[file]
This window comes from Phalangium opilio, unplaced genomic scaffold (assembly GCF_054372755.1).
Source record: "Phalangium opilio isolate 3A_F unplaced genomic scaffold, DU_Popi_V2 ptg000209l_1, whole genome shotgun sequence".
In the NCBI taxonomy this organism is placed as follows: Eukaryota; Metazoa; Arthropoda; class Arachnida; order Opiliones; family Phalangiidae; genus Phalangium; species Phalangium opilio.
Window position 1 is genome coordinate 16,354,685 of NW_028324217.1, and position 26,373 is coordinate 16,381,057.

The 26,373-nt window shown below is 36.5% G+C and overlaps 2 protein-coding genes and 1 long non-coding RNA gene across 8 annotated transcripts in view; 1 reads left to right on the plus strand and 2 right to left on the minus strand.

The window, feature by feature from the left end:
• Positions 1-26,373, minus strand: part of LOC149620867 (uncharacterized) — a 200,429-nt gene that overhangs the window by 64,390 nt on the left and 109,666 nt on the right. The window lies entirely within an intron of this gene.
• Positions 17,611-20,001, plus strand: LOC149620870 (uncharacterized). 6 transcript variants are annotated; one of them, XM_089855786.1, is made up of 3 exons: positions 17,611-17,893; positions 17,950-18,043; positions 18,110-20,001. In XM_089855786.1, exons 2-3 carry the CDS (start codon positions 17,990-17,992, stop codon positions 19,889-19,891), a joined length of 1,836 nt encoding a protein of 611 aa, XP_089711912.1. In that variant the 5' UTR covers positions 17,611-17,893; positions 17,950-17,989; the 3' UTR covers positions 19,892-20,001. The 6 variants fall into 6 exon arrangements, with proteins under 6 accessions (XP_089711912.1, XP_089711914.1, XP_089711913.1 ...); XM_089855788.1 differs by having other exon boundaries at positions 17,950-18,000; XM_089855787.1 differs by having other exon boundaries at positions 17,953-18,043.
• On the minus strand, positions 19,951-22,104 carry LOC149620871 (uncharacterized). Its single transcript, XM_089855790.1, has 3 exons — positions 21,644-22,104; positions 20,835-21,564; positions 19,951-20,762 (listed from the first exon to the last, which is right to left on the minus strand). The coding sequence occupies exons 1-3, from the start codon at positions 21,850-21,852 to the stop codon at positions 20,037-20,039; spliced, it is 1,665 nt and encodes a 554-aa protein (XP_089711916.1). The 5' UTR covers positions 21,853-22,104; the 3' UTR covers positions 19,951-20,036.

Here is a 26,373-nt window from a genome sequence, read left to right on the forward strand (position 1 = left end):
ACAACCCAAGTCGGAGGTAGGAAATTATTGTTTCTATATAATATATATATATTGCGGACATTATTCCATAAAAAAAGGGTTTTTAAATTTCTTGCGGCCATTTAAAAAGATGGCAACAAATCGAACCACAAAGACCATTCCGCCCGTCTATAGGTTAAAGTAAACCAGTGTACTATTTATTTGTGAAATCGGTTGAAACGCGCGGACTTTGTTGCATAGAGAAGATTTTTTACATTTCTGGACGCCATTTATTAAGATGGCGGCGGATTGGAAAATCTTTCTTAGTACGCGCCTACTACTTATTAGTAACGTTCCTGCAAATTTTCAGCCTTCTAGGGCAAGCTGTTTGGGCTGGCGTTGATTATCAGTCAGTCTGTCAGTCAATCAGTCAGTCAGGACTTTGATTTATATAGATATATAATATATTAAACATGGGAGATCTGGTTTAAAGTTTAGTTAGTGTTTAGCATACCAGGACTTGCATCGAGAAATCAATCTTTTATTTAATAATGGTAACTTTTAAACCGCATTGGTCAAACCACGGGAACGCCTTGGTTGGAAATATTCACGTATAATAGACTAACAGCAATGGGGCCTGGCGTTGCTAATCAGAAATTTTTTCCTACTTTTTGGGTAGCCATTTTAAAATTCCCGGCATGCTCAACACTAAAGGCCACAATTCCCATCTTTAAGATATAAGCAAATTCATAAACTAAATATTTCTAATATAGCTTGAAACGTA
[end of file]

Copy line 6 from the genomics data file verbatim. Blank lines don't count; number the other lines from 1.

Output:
The window, feature by feature from the left end: